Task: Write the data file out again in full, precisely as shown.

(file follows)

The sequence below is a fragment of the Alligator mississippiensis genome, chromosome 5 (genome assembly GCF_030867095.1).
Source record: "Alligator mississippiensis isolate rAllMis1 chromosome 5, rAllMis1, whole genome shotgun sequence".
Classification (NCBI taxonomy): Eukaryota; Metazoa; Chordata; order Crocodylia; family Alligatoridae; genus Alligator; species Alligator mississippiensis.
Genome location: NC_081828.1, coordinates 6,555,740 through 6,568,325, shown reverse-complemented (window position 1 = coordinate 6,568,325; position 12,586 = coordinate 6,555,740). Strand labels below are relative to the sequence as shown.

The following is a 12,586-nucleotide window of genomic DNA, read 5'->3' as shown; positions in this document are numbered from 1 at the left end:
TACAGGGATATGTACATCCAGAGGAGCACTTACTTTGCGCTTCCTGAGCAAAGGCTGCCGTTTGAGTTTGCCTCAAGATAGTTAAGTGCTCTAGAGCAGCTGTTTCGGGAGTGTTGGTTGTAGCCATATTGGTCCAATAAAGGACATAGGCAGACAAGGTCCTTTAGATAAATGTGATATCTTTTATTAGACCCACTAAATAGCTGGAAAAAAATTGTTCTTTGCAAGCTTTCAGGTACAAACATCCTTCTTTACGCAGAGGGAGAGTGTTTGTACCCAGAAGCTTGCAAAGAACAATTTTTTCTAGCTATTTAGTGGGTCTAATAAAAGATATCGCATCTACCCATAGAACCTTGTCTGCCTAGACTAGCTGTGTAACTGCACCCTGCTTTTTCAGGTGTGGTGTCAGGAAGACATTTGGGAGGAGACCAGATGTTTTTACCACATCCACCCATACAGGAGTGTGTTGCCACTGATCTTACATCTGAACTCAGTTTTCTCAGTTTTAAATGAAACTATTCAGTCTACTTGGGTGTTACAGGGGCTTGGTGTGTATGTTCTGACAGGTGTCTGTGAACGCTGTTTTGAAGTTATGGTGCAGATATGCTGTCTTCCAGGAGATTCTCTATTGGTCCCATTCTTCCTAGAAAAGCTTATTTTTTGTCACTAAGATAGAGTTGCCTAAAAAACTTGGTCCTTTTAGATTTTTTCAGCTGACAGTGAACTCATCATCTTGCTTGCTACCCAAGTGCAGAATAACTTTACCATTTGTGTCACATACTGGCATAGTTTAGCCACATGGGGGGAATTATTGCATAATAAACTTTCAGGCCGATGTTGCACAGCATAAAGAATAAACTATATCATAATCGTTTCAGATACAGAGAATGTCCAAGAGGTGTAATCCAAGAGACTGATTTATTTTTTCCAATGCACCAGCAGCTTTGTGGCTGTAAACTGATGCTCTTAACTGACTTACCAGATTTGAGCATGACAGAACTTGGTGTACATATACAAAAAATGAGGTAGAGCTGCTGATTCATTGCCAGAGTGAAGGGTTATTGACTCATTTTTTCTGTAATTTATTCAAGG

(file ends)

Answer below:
The sequence below is a fragment of the Alligator mississippiensis genome, chromosome 5 (genome assembly GCF_030867095.1).
Source record: "Alligator mississippiensis isolate rAllMis1 chromosome 5, rAllMis1, whole genome shotgun sequence".
Classification (NCBI taxonomy): Eukaryota; Metazoa; Chordata; order Crocodylia; family Alligatoridae; genus Alligator; species Alligator mississippiensis.
Genome location: NC_081828.1, coordinates 6,555,740 through 6,568,325, shown reverse-complemented (window position 1 = coordinate 6,568,325; position 12,586 = coordinate 6,555,740). Strand labels below are relative to the sequence as shown.

The following is a 12,586-nucleotide window of genomic DNA, read 5'->3' as shown; positions in this document are numbered from 1 at the left end:
TACAGGGATATGTACATCCAGAGGAGCACTTACTTTGCGCTTCCTGAGCAAAGGCTGCCGTTTGAGTTTGCCTCAAGATAGTTAAGTGCTCTAGAGCAGCTGTTTCGGGAGTGTTGGTTGTAGCCATATTGGTCCAATAAAGGACATAGGCAGACAAGGTCCTTTAGATAAATGTGATATCTTTTATTAGACCCACTAAATAGCTGGAAAAAAATTGTTCTTTGCAAGCTTTCAGGTACAAACATCCTTCTTTACGCAGAGGGAGAGTGTTTGTACCCAGAAGCTTGCAAAGAACAATTTTTTCTAGCTATTTAGTGGGTCTAATAAAAGATATCGCATCTACCCATAGAACCTTGTCTGCCTAGACTAGCTGTGTAACTGCACCCTGCTTTTTCAGGTGTGGTGTCAGGAAGACATTTGGGAGGAGACCAGATGTTTTTACCACATCCACCCATACAGGAGTGTGTTGCCACTGATCTTACATCTGAACTCAGTTTTCTCAGTTTTAAATGAAACTATTCAGTCTACTTGGGTGTTACAGGGGCTTGGTGTGTATGTTCTGACAGGTGTCTGTGAACGCTGTTTTGAAGTTATGGTGCAGATATGCTGTCTTCCAGGAGATTCTCTATTGGTCCCATTCTTCCTAGAAAAGCTTATTTTTTGTCACTAAGATAGAGTTGCCTAAAAAACTTGGTCCTTTTAGATTTTTTCAGCTGACAGTGAACTCATCATCTTGCTTGCTACCCAAGTGCAGAATAACTTTACCATTTGTGTCACATACTGGCATAGTTTAGCCACATGGGGGGAATTATTGCATAATAAACTTTCAGGCCGATGTTGCACAGCATAAAGAATAAACTATATCATAATCGTTTCAGATACAGAGAATGTCCAAGAGGTGTAATCCAAGAGACTGATTTATTTTTTCCAATGCACCAGCAGCTTTGTGGCTGTAAACTGATGCTCTTAACTGACTTACCAGATTTGAGCATGACAGAACTTGGTGTACATATACAAAAAATGAGGTAGAGCTGCTGATTCATTGCCAGAGTGAAGGGTTATTGACTCATTTTTTCTGTAATTTATTCAAGG